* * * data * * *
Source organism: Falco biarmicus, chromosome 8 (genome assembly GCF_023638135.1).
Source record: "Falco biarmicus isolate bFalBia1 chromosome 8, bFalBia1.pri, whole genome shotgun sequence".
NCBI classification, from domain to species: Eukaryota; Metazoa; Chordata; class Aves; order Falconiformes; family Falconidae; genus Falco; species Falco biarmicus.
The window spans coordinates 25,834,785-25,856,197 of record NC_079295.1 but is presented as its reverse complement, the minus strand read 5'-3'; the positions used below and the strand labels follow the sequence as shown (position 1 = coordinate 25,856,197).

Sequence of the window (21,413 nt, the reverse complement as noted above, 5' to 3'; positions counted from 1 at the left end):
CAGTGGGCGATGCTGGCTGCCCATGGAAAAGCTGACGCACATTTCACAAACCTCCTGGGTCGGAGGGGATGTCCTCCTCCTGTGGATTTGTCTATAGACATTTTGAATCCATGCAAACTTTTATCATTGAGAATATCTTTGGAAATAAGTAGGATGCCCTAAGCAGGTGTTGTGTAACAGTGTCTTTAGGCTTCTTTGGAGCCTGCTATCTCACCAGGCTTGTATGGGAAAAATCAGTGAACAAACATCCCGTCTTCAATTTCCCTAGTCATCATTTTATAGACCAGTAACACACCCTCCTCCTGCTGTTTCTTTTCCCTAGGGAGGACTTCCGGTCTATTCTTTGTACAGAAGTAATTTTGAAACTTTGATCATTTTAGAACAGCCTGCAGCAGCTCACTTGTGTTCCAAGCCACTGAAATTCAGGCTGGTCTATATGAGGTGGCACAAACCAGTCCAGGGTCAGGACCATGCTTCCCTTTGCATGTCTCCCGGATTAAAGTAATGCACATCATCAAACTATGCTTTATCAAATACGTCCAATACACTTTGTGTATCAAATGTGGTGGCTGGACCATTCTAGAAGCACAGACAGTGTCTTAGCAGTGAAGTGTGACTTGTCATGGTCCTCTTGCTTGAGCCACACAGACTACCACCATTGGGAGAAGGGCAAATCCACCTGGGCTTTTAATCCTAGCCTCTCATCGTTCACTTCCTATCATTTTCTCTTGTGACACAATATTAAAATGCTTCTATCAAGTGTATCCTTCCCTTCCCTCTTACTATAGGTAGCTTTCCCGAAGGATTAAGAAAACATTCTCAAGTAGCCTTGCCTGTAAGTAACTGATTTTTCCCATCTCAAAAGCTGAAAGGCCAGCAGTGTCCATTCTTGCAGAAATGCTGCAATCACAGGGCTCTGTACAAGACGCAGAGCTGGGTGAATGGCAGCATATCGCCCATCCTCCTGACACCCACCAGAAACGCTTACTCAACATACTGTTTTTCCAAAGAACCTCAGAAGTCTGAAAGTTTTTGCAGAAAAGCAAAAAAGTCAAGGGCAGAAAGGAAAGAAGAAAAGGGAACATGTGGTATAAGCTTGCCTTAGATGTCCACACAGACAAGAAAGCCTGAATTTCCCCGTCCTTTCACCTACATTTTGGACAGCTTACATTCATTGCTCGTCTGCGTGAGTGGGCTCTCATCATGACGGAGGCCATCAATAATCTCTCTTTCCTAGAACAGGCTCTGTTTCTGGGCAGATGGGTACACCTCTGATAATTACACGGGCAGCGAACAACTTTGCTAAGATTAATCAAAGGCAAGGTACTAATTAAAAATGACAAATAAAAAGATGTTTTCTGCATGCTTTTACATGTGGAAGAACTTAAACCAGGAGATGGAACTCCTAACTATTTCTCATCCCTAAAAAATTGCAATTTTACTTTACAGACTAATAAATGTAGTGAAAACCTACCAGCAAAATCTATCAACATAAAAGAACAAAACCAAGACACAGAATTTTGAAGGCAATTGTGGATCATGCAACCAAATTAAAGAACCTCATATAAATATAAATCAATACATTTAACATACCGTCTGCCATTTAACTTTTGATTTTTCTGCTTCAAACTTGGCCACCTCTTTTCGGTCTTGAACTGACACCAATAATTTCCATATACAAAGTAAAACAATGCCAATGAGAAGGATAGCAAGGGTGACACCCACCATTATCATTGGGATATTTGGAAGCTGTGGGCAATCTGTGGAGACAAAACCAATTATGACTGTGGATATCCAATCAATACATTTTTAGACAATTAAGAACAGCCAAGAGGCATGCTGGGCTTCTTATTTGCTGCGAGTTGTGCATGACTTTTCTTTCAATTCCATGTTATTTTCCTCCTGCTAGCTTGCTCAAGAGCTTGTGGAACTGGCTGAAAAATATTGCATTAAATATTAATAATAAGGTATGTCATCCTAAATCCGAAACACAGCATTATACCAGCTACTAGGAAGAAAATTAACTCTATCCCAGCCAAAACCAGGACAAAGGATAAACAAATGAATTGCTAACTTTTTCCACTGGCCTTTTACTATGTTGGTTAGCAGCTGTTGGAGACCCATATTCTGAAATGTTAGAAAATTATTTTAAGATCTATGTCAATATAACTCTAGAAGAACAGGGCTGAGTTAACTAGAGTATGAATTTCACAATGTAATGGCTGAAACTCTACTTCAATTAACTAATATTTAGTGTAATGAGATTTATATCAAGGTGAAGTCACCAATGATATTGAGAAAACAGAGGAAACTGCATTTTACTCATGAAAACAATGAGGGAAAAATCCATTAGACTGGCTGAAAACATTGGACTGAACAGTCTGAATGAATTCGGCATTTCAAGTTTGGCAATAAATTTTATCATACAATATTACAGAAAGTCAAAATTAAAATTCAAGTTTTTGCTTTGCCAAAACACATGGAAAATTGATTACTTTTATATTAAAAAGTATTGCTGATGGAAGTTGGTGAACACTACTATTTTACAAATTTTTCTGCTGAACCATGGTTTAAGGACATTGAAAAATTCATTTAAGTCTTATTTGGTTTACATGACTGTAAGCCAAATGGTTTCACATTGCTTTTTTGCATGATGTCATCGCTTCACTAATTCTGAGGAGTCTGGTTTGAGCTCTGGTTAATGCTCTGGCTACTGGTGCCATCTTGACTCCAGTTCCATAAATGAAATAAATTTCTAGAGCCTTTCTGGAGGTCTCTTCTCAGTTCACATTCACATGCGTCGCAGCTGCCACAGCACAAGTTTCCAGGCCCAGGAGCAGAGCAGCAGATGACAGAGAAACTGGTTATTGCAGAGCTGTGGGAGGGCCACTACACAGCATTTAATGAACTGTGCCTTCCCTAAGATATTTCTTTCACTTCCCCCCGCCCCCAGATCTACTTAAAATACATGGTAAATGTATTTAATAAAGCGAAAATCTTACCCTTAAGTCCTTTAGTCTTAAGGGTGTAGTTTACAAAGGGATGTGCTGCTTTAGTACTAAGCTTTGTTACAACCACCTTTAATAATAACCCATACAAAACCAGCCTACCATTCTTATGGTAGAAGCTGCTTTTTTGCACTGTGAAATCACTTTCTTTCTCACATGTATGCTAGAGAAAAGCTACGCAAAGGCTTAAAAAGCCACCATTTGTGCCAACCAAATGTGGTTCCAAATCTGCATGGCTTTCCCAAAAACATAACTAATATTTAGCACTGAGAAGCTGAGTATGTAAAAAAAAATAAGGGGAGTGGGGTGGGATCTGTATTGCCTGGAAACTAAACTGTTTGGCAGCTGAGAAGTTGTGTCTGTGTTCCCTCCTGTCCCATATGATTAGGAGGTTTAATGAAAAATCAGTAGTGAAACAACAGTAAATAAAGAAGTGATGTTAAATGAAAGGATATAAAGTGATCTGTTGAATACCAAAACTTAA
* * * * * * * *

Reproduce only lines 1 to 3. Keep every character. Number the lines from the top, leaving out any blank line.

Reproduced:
Source organism: Falco biarmicus, chromosome 8 (genome assembly GCF_023638135.1).
Source record: "Falco biarmicus isolate bFalBia1 chromosome 8, bFalBia1.pri, whole genome shotgun sequence".
NCBI classification, from domain to species: Eukaryota; Metazoa; Chordata; class Aves; order Falconiformes; family Falconidae; genus Falco; species Falco biarmicus.